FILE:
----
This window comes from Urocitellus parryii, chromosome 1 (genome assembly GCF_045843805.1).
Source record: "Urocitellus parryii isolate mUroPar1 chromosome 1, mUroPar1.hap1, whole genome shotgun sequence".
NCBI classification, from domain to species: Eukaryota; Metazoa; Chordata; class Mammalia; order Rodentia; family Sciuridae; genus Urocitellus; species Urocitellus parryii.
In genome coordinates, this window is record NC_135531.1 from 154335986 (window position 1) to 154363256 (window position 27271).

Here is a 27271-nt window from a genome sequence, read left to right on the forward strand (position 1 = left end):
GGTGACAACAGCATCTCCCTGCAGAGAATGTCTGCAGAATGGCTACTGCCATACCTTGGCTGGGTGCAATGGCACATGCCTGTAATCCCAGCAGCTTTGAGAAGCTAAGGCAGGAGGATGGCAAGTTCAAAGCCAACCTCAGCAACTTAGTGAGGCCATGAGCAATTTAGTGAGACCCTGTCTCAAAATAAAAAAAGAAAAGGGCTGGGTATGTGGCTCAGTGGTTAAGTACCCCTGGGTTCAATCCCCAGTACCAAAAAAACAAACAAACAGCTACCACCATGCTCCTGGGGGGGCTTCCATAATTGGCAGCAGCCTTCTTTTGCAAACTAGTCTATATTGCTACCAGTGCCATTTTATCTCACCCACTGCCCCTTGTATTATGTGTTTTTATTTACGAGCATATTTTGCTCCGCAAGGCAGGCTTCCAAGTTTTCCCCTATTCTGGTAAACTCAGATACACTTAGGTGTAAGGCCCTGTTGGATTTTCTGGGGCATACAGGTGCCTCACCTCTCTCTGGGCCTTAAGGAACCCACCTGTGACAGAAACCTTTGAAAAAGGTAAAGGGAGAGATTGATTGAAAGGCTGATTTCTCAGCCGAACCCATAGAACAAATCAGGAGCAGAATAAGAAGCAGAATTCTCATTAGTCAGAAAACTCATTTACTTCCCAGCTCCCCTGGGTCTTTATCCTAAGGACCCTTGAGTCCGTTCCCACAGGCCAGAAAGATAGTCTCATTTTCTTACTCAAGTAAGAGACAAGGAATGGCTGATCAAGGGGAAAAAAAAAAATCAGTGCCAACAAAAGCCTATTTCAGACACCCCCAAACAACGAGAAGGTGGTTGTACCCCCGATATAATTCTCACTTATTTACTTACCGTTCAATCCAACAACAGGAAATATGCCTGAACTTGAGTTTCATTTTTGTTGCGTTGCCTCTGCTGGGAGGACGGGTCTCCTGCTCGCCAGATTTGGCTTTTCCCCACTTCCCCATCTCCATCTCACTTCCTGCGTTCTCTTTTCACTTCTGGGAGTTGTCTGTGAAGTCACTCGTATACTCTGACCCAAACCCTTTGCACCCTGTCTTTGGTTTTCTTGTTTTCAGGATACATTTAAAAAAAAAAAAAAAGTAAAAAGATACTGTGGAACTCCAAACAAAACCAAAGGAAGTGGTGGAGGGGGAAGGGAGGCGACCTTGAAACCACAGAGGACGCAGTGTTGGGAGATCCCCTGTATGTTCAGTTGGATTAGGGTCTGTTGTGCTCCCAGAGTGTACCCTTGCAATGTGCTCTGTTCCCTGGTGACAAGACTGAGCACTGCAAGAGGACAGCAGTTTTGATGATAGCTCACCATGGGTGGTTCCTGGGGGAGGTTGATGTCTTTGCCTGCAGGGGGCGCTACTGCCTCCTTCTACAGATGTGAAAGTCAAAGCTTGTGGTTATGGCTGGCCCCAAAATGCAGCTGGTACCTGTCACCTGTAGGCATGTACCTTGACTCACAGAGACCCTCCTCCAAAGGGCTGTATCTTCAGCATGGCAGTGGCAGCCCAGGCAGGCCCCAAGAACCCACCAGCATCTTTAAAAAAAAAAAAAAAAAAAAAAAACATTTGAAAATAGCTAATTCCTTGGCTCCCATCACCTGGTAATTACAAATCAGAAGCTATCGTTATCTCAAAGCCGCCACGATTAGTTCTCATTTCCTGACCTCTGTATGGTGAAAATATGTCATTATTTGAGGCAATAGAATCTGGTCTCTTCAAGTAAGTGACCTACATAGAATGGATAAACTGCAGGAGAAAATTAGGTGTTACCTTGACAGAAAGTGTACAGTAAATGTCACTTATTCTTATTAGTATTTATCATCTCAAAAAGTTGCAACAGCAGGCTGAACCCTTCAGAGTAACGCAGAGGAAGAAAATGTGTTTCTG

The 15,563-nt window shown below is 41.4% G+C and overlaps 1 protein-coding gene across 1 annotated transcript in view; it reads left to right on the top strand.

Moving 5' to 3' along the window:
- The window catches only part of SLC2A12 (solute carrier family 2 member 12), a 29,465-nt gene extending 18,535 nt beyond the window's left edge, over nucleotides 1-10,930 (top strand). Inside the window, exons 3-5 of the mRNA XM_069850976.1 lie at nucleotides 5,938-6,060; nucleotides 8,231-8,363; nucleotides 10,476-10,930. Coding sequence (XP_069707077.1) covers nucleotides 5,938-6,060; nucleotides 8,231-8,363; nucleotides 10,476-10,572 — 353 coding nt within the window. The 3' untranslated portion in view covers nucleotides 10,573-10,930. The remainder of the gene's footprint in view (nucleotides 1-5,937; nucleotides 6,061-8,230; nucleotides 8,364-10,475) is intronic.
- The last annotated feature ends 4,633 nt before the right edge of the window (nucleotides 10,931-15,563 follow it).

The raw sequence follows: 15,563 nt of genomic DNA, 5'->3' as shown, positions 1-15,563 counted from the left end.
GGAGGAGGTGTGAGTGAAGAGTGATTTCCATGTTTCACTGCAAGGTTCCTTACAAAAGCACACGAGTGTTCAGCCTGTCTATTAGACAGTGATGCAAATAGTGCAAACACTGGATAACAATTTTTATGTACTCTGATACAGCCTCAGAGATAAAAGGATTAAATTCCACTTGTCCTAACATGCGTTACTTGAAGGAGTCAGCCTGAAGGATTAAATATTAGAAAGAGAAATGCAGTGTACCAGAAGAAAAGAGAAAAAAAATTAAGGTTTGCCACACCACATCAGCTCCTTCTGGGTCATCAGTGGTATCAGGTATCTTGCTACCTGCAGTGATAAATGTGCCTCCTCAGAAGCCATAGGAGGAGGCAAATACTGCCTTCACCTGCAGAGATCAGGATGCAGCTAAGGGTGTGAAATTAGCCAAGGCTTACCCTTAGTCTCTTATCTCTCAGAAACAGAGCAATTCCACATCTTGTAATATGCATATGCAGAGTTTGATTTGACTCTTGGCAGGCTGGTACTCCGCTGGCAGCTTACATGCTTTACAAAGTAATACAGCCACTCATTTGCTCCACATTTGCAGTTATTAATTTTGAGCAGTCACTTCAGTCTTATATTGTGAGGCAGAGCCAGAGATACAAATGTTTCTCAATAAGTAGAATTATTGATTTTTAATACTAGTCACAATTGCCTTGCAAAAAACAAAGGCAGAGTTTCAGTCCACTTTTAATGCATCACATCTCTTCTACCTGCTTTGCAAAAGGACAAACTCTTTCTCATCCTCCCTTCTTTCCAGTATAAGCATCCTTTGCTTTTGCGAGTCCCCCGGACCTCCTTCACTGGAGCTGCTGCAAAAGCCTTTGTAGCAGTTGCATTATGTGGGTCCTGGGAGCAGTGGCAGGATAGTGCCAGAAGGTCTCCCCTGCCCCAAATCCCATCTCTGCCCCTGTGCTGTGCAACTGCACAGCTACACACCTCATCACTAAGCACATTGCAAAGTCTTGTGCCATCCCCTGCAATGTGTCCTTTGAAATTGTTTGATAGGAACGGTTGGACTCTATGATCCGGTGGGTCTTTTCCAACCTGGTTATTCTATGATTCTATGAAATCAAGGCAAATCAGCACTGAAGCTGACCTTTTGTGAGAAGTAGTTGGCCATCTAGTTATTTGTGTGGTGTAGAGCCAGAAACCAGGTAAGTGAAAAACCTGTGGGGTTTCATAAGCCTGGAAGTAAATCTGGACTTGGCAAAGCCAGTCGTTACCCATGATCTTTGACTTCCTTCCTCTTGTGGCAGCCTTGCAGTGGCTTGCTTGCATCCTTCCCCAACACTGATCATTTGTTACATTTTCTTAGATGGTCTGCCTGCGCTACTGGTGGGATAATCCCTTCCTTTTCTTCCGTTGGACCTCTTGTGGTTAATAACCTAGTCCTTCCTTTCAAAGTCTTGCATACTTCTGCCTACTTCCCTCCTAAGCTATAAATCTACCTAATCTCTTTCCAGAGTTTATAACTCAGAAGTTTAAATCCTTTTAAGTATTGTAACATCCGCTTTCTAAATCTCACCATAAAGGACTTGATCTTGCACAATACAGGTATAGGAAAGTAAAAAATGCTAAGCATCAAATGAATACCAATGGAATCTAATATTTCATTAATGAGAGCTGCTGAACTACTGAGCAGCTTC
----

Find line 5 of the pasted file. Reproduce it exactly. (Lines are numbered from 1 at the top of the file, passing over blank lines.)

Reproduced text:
Here is a 27271-nt window from a genome sequence, read left to right on the forward strand (position 1 = left end):